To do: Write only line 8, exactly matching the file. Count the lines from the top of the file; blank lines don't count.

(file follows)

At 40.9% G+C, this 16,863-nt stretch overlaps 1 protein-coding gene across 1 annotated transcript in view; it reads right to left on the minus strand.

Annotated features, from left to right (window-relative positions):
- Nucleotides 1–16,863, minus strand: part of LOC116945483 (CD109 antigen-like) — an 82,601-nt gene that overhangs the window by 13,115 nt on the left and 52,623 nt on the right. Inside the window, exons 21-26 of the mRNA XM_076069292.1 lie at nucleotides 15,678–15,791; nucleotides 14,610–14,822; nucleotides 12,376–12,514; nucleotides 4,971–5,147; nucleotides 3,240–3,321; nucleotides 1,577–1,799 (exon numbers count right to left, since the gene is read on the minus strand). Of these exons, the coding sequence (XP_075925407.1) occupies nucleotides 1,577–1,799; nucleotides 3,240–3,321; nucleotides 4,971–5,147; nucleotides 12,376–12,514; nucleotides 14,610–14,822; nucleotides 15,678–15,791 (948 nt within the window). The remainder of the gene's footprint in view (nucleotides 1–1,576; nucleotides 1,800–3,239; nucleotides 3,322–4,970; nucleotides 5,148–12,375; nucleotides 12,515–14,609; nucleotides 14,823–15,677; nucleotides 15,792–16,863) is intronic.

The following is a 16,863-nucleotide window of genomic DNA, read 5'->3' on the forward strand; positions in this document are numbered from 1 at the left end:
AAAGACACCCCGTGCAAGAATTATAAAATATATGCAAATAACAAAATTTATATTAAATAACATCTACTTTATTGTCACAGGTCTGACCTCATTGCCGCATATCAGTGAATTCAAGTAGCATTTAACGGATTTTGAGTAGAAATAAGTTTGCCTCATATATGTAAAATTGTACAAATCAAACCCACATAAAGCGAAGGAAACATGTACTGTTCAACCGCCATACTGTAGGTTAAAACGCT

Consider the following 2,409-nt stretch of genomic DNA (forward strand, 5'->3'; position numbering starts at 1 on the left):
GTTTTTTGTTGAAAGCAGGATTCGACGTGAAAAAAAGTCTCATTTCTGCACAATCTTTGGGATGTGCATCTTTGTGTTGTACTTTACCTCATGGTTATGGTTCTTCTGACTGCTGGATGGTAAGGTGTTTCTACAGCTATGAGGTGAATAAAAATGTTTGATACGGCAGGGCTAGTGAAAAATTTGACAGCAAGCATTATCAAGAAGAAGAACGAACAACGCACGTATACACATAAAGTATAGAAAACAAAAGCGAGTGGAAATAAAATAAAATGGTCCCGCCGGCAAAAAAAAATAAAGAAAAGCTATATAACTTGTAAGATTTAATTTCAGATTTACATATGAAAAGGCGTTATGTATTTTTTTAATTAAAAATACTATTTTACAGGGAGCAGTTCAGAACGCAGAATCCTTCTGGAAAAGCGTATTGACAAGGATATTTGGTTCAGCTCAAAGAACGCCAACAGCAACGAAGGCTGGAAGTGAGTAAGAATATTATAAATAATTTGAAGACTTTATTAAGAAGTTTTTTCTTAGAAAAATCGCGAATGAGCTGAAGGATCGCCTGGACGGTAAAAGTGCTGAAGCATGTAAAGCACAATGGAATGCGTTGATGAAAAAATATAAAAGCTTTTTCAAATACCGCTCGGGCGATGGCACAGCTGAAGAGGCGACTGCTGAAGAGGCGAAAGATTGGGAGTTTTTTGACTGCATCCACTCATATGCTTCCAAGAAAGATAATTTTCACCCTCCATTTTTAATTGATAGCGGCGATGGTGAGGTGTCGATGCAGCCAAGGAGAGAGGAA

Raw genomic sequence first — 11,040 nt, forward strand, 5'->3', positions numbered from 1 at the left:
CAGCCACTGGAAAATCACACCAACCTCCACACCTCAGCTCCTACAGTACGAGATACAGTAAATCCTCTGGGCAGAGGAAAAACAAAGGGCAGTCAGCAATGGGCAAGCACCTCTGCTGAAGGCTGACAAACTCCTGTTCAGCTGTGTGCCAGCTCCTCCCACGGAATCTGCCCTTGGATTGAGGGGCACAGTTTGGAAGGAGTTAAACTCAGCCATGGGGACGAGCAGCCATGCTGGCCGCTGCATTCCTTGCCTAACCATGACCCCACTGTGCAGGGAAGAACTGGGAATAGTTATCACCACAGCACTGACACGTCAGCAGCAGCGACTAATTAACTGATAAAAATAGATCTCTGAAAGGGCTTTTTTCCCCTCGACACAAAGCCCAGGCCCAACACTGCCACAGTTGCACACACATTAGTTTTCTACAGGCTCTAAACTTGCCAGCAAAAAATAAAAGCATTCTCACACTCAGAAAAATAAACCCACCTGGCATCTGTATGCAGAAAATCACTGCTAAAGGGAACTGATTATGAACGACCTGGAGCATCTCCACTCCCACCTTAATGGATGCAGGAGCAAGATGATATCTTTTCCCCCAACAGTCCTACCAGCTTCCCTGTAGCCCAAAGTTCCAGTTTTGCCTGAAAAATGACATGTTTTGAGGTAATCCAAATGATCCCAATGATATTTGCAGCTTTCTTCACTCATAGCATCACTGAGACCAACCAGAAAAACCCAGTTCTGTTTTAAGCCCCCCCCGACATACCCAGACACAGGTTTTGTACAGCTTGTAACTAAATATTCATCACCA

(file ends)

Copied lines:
Raw genomic sequence first — 11,040 nt, forward strand, 5'->3', positions numbered from 1 at the left: